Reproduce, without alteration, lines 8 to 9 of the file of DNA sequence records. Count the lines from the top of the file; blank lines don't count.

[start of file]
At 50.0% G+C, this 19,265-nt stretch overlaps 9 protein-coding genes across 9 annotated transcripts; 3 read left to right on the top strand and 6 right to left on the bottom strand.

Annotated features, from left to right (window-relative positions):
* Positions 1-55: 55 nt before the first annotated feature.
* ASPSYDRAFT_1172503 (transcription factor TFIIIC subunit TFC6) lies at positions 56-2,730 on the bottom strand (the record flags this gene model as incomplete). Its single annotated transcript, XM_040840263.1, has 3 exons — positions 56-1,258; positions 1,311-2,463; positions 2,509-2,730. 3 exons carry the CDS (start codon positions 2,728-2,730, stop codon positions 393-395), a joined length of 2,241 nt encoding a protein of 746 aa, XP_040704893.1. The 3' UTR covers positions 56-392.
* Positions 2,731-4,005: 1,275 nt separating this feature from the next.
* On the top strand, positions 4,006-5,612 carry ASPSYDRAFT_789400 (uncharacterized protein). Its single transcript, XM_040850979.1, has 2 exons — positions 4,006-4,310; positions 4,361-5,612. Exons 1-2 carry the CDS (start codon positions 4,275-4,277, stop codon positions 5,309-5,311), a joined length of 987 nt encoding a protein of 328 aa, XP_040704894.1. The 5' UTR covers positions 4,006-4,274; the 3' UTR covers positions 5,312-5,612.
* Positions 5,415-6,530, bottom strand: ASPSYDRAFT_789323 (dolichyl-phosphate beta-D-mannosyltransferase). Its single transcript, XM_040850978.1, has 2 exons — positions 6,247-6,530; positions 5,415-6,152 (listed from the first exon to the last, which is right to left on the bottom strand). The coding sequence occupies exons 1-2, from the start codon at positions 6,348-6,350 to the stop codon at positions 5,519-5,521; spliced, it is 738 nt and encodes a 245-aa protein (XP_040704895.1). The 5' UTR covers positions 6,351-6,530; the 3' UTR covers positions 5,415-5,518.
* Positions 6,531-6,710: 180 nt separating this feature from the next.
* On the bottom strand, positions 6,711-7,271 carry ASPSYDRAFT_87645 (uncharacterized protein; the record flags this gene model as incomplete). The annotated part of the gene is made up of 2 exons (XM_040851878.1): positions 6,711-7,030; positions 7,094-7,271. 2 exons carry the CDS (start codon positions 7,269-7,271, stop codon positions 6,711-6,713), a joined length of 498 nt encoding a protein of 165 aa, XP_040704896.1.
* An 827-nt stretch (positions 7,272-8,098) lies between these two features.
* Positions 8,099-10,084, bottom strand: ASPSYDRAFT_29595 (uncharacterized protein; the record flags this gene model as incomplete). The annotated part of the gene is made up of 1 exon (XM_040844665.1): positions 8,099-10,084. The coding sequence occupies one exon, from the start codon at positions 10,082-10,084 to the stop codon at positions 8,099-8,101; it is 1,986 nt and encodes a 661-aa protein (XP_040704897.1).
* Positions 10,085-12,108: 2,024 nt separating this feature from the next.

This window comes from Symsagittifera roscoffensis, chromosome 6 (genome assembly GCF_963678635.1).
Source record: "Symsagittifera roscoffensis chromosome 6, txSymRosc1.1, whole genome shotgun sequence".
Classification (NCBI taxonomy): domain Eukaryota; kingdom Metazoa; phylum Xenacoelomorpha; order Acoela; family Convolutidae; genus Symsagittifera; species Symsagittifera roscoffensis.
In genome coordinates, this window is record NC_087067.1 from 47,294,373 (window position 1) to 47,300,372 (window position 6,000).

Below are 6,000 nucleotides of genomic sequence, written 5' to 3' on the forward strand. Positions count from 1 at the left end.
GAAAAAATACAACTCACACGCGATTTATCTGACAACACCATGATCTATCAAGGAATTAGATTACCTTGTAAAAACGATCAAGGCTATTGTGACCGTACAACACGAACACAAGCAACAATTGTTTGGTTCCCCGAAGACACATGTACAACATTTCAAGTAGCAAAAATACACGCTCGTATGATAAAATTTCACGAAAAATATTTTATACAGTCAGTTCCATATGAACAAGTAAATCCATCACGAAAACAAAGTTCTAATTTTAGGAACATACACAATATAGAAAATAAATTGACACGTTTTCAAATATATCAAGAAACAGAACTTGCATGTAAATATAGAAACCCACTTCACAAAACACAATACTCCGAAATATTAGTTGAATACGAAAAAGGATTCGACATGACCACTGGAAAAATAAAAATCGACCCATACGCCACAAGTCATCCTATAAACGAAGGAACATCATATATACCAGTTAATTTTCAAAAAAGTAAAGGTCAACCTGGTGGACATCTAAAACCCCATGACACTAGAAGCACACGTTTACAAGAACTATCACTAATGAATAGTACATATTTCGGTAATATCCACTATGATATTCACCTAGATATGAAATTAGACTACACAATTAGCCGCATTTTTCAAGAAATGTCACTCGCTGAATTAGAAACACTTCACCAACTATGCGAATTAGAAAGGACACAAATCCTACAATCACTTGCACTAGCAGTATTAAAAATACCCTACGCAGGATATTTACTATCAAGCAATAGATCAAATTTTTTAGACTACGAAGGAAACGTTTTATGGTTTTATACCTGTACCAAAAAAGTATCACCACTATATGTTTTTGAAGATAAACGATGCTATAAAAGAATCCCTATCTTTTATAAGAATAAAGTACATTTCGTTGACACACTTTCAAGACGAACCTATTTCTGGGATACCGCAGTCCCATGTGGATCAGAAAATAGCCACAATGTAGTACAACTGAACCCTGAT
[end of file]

* Positions 6,531-6,710: 180 nt separating this feature from the next.
* On the bottom strand, positions 6,711-7,271 carry ASPSYDRAFT_87645 (uncharacterized protein; the record flags this gene model as incomplete). The annotated part of the gene is made up of 2 exons (XM_040851878.1): positions 6,711-7,030; positions 7,094-7,271. 2 exons carry the CDS (start codon positions 7,269-7,271, stop codon positions 6,711-6,713), a joined length of 498 nt encoding a protein of 165 aa, XP_040704896.1.